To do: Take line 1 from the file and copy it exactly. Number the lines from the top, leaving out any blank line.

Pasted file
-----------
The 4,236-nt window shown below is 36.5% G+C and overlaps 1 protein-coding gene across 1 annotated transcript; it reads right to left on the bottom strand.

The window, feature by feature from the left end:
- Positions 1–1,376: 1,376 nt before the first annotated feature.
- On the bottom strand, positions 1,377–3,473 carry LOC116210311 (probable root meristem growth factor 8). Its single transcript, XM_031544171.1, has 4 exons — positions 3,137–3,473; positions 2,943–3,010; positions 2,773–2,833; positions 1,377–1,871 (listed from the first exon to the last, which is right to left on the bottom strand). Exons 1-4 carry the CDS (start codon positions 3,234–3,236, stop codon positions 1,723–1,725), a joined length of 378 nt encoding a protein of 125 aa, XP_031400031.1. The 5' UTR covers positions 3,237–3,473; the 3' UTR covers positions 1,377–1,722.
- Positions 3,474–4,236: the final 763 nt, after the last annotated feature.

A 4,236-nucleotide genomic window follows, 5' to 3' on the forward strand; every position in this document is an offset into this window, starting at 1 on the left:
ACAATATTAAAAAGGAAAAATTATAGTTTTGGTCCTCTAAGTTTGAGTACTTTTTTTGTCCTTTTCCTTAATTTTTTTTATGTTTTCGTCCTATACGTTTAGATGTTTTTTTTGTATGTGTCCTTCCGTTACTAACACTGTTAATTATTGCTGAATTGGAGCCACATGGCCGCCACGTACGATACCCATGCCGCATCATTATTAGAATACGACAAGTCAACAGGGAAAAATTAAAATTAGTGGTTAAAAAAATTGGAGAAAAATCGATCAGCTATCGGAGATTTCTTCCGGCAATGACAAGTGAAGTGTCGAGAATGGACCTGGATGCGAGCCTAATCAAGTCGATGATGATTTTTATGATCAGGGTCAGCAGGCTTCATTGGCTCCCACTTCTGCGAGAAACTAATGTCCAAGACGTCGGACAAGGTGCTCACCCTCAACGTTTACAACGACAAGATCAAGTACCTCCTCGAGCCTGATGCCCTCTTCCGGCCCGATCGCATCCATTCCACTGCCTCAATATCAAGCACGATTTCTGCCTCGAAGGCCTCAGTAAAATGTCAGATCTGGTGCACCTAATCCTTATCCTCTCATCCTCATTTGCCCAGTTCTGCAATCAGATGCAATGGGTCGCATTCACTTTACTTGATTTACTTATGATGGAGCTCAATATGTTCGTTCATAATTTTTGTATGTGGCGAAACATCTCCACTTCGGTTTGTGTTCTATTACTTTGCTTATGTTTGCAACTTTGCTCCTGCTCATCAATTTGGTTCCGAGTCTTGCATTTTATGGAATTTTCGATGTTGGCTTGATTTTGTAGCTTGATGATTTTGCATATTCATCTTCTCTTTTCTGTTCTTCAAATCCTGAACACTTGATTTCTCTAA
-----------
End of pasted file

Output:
The 4,236-nt window shown below is 36.5% G+C and overlaps 1 protein-coding gene across 1 annotated transcript; it reads right to left on the bottom strand.